• Boki

        Thanks Jamie, I agree with the points you make completely. It’s clear why the new system was introduced, the problem remains that west praise it and east withdraws.
        My only remark was that people sometimes think that eastern juries will always award Russia no matter what they send but 2011 showed they could also end up last even with the old system.

  17. Jamie

    The EBU are in a difficult position. The western countries which pay their bills keep pushing them to introduce scoring systems that favour mainstream western songs at the expense of left-field western songs and ethnic/eastern songs. This causes eastern countries to threaten to leave, so punishing eastern juries risks more countries leaving and setting up a competitor contest.

    The publication of the full results this year should act as a catalyst to improve the jury scoring in Azerbaijan, Armenia etc. It will be interesting to see how these juries change/improve next year.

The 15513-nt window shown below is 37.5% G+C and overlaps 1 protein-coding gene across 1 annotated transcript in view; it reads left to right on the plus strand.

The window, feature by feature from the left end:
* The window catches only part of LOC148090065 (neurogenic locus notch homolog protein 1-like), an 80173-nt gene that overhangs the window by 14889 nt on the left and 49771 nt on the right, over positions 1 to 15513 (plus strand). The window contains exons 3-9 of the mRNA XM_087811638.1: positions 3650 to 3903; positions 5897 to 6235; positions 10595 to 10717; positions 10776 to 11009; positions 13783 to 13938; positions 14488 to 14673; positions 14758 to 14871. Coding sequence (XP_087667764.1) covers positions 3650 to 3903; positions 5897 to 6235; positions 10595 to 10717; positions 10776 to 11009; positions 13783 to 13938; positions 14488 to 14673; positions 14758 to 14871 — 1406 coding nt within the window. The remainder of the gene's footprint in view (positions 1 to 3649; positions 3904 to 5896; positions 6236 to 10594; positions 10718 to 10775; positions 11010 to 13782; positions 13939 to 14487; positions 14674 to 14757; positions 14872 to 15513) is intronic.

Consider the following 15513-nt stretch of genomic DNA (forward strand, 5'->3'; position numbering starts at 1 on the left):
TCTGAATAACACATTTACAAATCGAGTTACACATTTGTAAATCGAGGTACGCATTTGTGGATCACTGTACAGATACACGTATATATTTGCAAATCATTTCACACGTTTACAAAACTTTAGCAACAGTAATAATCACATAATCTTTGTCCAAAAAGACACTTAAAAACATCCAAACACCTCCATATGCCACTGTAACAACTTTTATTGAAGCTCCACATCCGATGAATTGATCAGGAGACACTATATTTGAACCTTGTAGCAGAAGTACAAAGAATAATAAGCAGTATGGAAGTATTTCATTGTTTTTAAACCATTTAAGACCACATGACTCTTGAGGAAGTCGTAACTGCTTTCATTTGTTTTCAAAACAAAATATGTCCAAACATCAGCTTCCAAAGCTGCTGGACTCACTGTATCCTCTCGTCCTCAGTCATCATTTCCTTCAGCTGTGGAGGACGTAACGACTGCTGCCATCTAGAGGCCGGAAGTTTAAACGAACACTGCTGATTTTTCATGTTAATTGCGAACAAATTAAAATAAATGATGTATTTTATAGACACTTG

Regarding the differences in jury versus televote scoring for songs like this year’s Polish entry, I think this is a problem with the whole concept of Eurovision voting. With around 25 songs in the final, the average song will get about 4% of the televote. In a year with no outstanding song like 2014, I would imagine that a song can win the televote with 10-15% of the vote. A marmite song could easily gain this level of support (like Wagner etc. on X Factor). The problem is that there is another 85% of people who are either laughing at the marmite song or taking offence (like one of the UK jurors). The juries were re-introduced specifically to prevent marmite winners like Lordi who were musical marmite and Molitva which was geographical marmite.

    I don’t think that going back to the previous system is the right answer. That system allowed the Russian Grannies to reach second place. Without an outstanding song like Euphoria, they could easily have won.

    The best answer may be to change the balance between jury and televote to, say, a 60%-40% split in favour of the televote. Alternately, use App-based voting only and allow televoters to rank all songs and/or vote negatively as well as positively in order to negate the marmite.